*495 The plan of the developers here objected to is best understood in the context of the geographical setting of the community. Long Beach Township is located on Long Beach Island, which lies off the mainland of Ocean County. Eighteen miles long, and varying in width from a few hundred feet to half a mile, it is bounded by the Atlantic Ocean on the east, Barnegat Bay and Little Egg Harbor on the west, Barnegat Inlet on the north and Beach Haven Inlet on the south. Long Beach Township occupies all of the island except for six noncontiguous areas running the width of the island which constitute separate municipalities. Generally bisecting the island lengthwise, and running in a north-south direction, is Long Beach Boulevard. The Loveladies section of the township is its most northerly, lying just south of the Borough of Barnegat Light. Until recently it was very sparsely populated. See Jones v. Zoning Board of Adjustment, Long Beach Tp., 32 N.J. Super. 397, 401 (App. Div. 1954). When originally subdivided it was laid out in lots 125 feet wide, which fronted on Long Beach Boulevard and extended all the way to the bay on the west or to the ocean on the east. Plaintiffs Antal, Price and Weintraub are each owners of an original, ocean-side lot, and plaintiffs Fleming own a bay-side lot. All have built expensive and commodious homes on their lots in accord with what appears to be the present general character of Loveladies as a desirable and high-quality residential section.
The subdivisions here in question involve nine of the original 125-foot lots: six contiguous lots on the bay side and one on the ocean side owned by defendants Roche and Frank, successors in interest to Barnegat City Service Co., Inc., which originally prepared, obtained approval of and filed the subdivision plat in 1955 designating the development as Long Beach Club Estates; and two owned by defendants Spisso, one on the bay side and one on the ocean side, directly opposite each other, that on the bay side contiguous to the most northerly lot in Long Beach Club Estates.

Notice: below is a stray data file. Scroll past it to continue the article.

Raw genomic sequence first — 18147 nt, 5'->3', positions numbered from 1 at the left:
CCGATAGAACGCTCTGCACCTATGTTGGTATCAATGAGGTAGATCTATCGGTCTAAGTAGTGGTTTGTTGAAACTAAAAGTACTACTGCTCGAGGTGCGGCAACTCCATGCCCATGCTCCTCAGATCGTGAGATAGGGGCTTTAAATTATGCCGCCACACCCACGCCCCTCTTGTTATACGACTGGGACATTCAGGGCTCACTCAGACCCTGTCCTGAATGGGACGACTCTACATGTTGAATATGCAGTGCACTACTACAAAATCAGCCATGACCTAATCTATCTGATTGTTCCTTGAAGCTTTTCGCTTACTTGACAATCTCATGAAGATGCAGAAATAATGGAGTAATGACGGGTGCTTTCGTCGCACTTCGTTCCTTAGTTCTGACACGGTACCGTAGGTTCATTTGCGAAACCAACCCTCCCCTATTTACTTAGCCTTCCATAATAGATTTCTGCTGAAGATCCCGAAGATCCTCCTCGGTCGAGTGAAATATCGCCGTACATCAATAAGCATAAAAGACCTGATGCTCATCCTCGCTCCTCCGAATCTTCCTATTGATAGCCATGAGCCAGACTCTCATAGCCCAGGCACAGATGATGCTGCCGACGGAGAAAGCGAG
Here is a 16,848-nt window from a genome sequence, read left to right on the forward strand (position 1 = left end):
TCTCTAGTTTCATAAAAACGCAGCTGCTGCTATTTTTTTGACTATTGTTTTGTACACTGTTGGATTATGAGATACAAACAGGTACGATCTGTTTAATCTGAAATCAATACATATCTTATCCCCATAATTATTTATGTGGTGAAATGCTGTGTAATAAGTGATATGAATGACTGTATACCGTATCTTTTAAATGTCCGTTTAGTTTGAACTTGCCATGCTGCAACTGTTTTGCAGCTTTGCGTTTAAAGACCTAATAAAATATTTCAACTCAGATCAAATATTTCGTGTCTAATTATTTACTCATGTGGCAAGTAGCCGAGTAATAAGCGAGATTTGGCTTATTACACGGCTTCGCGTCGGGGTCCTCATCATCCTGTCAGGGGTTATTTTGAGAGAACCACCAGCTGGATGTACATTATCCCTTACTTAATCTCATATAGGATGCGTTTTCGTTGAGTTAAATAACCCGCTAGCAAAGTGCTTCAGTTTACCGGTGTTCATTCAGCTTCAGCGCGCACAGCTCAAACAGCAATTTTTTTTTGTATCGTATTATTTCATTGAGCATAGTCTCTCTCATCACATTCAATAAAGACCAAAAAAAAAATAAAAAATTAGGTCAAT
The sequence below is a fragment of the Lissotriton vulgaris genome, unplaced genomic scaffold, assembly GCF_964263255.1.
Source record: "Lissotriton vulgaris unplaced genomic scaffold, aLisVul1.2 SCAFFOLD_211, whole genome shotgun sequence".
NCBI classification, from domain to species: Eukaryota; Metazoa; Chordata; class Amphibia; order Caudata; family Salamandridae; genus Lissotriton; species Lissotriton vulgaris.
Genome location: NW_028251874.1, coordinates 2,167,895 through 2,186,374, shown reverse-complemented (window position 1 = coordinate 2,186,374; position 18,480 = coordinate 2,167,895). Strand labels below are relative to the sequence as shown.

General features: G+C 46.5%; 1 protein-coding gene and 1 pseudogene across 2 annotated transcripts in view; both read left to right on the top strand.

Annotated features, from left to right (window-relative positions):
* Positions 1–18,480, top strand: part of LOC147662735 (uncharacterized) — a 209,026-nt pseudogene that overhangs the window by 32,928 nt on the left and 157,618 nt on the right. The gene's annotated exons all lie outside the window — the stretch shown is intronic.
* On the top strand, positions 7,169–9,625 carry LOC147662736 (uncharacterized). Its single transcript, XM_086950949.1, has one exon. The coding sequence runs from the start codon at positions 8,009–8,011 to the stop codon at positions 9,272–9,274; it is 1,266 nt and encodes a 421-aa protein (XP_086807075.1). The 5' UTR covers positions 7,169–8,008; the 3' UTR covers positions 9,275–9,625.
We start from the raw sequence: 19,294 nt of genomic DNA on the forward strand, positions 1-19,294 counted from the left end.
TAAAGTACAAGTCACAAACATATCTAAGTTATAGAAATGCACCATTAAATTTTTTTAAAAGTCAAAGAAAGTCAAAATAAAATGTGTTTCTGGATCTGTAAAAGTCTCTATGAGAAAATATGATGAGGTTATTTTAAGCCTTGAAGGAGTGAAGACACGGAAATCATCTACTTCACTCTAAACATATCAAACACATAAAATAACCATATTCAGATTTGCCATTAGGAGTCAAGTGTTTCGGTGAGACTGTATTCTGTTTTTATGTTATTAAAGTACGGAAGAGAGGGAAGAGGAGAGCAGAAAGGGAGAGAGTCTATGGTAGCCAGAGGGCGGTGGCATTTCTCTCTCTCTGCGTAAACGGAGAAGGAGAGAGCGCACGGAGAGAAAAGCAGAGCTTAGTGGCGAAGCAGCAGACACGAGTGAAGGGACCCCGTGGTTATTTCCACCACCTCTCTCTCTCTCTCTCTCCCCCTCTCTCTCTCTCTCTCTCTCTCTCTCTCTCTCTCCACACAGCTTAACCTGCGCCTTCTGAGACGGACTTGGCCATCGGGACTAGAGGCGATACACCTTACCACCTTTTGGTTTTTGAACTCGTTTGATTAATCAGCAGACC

*497 The subdivision pattern for the bay side of Long Beach Club Estates illustrates the dispute involved in this litigation. Treatment therein of lots and easement strips is typical of the subdivision plans of all the defendant developers as well as those already executed in other sections of the township, especially North Beach. As is made clear from the portion of the subdivision plat herein reproduced, the six original lots in Long Beach Club Estates are subdivided into five tiers of twelve building lots each, whose frontages run perpendicular to Long Beach Boulevard. Each tier except one backs on an artificial lagoon. In lieu of streets affording access into the development, the developers have provided private easements by marking off within the lot boundaries 20-foot strips running the length of each tier perpendicular to the boulevard, so that in the case of the two double tiers the private way is 40 feet wide. Each of the three private ways is given a street name on the filed plat. The only variation in the other subdivision plats is the absence of lagoons and street names for the private ways. These differences will be seen not to be significant in terms of the issue in this case.